In this article it is examined whether Finland’s losses in cost-competitiveness and “structural problems” offer a credible explanation for the sluggish growth and whether wage moderation and fiscal austerity offer a way out of the crisis.
In 2009 Finland faced one of its biggest annual contractions in economic activity. The Finnish GDP dropped 8,5 % in real terms, which beats even the infamous Finnish Banking Crisis of the early 1990s. Figure 1 below shows that Finland has experienced recently a double-dip recession and the level of GDP is still lower than before the beginning of the Euro Crisis.
All this has forced the Finns to untangle the reasons behind this sluggish development and to seek a way out. Obviously, the Euro Crisis had something to do with it, but also other explanations have been given. Now, in the public discourse weak cost-competitiveness and “structural problems” have emerged as the most accepted explanations for the sluggish and even negative growth. Wage moderation and fiscal austerity are seen as the most reliable ways out of the crisis.
Figure 2 shows that since 2007 unit labour costs have indeed risen more rapidly in Finland than, on average, in the Euro area. Faster growth of unit labour costs means, of course, loss in cost-competitiveness vis-à-vis other Euro area countries. The figure also shows that until 2007 unit labour costs have risen more slowly in Finland than in the Euro area. That is, Finland has gained in its cost-competitiveness during that era.
Figure 3 presents the growth rates of unit labour costs and compensation per employee (which can be roughly interpreted as the wage rate if we ignore social insurance contributions) in Finland. Finnish wages have been rising more slowly since 2009 than before the Euro Crisis.
Interestingly, the compensation per employee, i.e. the wage rate, increased very modestly in 2009 (at its second lowest rate since 2004 among actualized growth rates), while at the same time unit labour costs grew very fast (clearly at its fastest rate since 2004). Thus, wage increases cannot be blamed for high growth rate of unit labour costs at least in 2009. Actually, unit labour costs do not seem to depend on wages in almost any way.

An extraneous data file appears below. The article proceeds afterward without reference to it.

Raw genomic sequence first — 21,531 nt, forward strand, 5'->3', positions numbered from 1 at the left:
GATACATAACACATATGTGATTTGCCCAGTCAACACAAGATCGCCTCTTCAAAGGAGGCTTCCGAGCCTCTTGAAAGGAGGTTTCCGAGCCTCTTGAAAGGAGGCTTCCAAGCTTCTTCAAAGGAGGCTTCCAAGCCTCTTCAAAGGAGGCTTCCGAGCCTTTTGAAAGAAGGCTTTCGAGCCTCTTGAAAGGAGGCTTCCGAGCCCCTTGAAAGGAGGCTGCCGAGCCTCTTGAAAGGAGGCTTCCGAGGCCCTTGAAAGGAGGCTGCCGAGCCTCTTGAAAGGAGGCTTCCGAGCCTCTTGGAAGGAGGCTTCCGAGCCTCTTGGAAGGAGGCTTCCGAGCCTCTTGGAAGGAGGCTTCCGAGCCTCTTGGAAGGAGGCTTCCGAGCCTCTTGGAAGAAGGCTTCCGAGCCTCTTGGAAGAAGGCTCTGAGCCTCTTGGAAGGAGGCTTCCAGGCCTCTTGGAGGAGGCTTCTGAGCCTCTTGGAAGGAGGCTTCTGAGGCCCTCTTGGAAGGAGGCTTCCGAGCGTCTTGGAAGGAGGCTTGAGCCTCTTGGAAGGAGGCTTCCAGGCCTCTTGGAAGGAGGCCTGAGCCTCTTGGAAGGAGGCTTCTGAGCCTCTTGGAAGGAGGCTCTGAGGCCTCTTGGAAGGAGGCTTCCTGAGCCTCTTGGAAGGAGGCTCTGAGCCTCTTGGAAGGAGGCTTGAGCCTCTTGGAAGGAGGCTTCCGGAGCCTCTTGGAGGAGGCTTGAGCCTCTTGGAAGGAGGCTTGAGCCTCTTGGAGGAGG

If not wages, then what caused unit labour costs to rise so quickly in 2009? The rapid increase in unit labour costs is probably best explained by plummeting aggregate demand. The Finnish GDP dropped by 8,5 % in 2009 – more than in any single year in the infamous Finnish Banking Crisis of the early 1990s, which is generally thought to be the worst economic crisis in Finland.
Unit labour costs are calculated by dividing the total costs of labour by the real value of output. Thus, unit labour costs can grow if either wages or employment increases, or the real value of output drops. As Figure 3 showed, the Finnish wage rate rose more slowly in 2009 than in any year before the beginning of the Euro Crisis. Interestingly, when wages were rising more rapidly in the pre-crisis period, Figure 2 showed that unit labour costs grew more modestly than, on average, in the Euro area. This clearly implies that the rapid increase in unit labour costs (and the drop in productivity) in Finland after the crisis is mainly due to the collapse in output. It is not a coincidence that GDP dropped the most and unit labour costs increased the most exactly in 2009. As also employment decreased, it did not contribute to rising unit labour costs. On the contrary, increasing unemployment offset some of the rising unit labour costs.
It is, however, true that there is a structural change happening in the Finnish manufacturing sector. According to Figure 4, there have been quite a lot of job losses relative to subsector’s size especially in electrical engineering and electronics and in forest industries. Nevertheless, it would be quite difficult to argue that high wages did cause the structural change. Job losses in electrical engineering and electronics subsector are mainly explained by the crash of Nokia from world’s number one mobile phone manufacturer. The crash of Nokia, however, was due to sticking too long to old-fashioned mobile phones instead of developing smartphones – and not due to high wages. Same is true in the forest industries, where the price of the raw material (including transportation) is higher in Finland than, say, in Brazil where trees grow many times faster than in the arctic climate. Again, high wages were not the main reason why manufacturing has moved closer to the production of the raw material.